Just returned yesterday from Haiti. Most of the time we were in Gonaives. The country was very calm, surprisingly, with all the election uncertainty. We had originally planned this week (today) to be our follow-on main medical team trip for January, but had moved it to the last week of February on the advice of Roger and Fr Max earlier. Also, we made sure we left Haiti on the 15th (Saturday) rather than the 16th because that was the day scheduled for the runoff elections. On our return flight from Ft Lauderdale yesterday we learned that the run off elections had been post-ponded indefinately. Now I wake up and learn that Baby Doc Duvalier has returned to Haiti. What next!
We were only 4 people this trip (Shane Andersen from Denver, x-ray guru who installs x-rays with his father for a living, and who donated a good portion of the machine we shipped down there; Nick Nicholas from Pueblo, who owns A1 Electric and graciously offered to come bringing $1,000 worth of big wire and panels and breakers donated by Mike Blazer of Blazer Electric and install the 208 voltage hookup necessary; and Dave Draper from Colorado Springs, prosthetist who casted 5 peoples’ limbs and will make artificial hands and legs and return with us in February to fit them). Our main mission was to finish installation of 2 x-ray units at the hospital in Gonaives (one we shipped down there with Project CURE and the other one delivered there by the WHO but never hooked up.) The one from the WHO was vandalized and we still need one part for it, but it is all set up and is beautiful to behold. (pictures attached). The one we shipped is almost fully assembled, but awaits the completion of the lead-lined room around it, which a Haitian contractor drew out to our specifications while we were there, and so we should be able to finish operationalizing both machines when we take our main medical/surgical/cholera education/clinic finishing team down during the last week of February. In addition, Shane got the portable x-ray machine, EKG machine, and ultrasound machine that we also had shipped on our container all set-up and functional, and we taught their techs how to use them. Dr St. Giles, the hospital director, was very, very pleased, it seemed to us. I think this is the first time he really fully realized the magnitude of what we bring to his table, the potential impact we can have on improving his hospital’s infrastructure, and the depth and breadth of the help we can give him if he will just work with us more (you know, like answering my emails to him and letting us know what the situation is at the hospital before we get there and have to find out for ourselves – often too late to do anything about it – what is going on there.)
An interesting thing that Dr. St. Giles told us about the container was that it got there just in time before the cholera epidemic hit, and was full of all kinds of Project CURE’s medical supplies as well as the xray equipment on it and so just due to the timing (I’m sure God planned it this way, just as He seems to have for about everything we’ve undertaken down there) it saved some lives, he said. (Do you suppose He makes sure our containers are held up in customs until their time is right? Now there’s a different take on life’s little mysteries! 🙂 )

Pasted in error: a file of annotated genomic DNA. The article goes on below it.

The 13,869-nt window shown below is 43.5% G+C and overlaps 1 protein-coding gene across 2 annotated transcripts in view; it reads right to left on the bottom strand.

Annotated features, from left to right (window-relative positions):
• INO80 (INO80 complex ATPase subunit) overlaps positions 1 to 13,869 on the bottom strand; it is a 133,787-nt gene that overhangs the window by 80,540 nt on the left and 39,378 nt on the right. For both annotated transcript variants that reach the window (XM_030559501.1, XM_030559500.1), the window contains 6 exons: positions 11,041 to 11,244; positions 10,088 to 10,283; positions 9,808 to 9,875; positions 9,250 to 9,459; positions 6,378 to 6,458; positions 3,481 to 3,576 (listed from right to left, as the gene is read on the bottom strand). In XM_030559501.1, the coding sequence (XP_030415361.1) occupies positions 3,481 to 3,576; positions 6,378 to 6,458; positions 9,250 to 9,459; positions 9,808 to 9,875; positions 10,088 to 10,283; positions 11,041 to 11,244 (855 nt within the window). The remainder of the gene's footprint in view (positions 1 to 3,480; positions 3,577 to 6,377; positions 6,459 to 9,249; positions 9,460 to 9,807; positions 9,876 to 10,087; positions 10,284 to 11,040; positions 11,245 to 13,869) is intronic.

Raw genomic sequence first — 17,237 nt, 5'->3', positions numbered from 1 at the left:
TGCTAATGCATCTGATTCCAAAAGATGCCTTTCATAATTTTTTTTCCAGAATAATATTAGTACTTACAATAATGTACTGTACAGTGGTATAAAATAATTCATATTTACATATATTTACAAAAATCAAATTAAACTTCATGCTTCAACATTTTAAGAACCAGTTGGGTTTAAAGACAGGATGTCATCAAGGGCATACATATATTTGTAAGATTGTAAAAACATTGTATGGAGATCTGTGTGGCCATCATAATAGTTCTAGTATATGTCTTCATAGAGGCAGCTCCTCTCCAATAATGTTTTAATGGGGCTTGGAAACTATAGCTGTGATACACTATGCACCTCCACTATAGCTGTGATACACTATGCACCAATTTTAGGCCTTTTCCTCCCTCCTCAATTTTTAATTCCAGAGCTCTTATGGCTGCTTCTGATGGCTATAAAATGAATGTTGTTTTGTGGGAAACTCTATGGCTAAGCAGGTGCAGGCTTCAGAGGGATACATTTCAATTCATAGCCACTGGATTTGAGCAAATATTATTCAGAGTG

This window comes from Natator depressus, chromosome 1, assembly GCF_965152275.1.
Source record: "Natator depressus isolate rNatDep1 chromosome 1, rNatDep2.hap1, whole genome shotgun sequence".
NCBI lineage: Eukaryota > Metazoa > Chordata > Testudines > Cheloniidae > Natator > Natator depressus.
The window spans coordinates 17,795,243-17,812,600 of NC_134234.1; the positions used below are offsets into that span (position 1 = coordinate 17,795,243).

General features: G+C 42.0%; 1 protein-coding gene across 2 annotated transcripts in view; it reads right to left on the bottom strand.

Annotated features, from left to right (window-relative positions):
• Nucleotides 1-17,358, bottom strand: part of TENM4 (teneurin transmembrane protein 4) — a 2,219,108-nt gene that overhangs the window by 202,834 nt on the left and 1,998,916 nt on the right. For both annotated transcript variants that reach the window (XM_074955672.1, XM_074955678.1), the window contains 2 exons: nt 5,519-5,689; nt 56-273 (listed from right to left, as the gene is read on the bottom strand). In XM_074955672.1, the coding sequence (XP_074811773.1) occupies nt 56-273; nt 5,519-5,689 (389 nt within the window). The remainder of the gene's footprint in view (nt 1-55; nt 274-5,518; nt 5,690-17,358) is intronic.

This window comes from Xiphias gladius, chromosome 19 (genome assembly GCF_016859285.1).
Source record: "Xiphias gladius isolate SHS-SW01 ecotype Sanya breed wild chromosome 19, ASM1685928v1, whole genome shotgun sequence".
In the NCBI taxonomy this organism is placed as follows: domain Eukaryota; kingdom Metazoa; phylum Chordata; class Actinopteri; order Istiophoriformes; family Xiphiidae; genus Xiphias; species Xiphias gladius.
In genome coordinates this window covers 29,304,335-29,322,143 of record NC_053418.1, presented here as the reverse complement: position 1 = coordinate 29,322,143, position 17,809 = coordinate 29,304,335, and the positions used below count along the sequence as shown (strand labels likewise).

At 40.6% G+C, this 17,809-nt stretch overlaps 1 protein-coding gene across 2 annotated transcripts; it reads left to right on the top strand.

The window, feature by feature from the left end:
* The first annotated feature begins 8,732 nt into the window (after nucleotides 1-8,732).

While there I linked up with the Cuban orthopedic surgeon and coordinated our trip for February with him. He showed me the x-ray of a woman with Perthe’s disease of the hip (degeneration of the head of the femur from lack of blood supply from childhood) which has left her with a shortened leg, scoliosis, and a bad limp. He wanted me to have Dr Ken Danylchuck – the orthopedic surgeon bringing his team with us –
try to bring an artificial hip with us to fix it. Dr St. Giles and he both assured me that Dr Ken will have plenty of patients to see who need orthopedic help!
I also asked Fr Max to call and find a 9 year old girl with a ventricular septal defect of her heart that PA Terry Henrie with the National Gaurd in South Dakota saw in Gonaives last September while doing a National Guard outreach mission at Eben-Ezer clinic. She needs surgery, and I think I was able to determine (with our local cardiologist Peter Lochow’s help over the cell-phone) that it has not gotten bad enough to injure her lungs and prevent her from being helped by surgery. I also got a DVD disc copy of an echo-cardiogram done on her in September in Port-au-Prince to send to Terry, because he wants to try to get a heart surgeon involved. (Maybe if he can’t we can find one around here that might).
We got to see the status of the completion of the construction of the medical clinic at Fr Max’s school, which he thought would be done by now. Unfortunately it isn’t, because of the cholera epidemic, etc, etc, etc, (you know, the typical life of a Haitian in Haiti these days!). So we coordinated with him to bring a plumber and an electrician and a carpenter down with us to finish it in February.
We will be taking the largest group down there in February that we have ever undertaken (27 and counting). Max+ re-assures us that this won’t be too many – in fact – he says he is going to put in more concrete outside and make an outside ‘dining area’ before we come. Lord help us all, but ain’t it fun?!
Hope this finds you all well. You know, we have a non-profit organization now, Health4haiti, so you might think of us when considering helping others with your charitable donations 🙂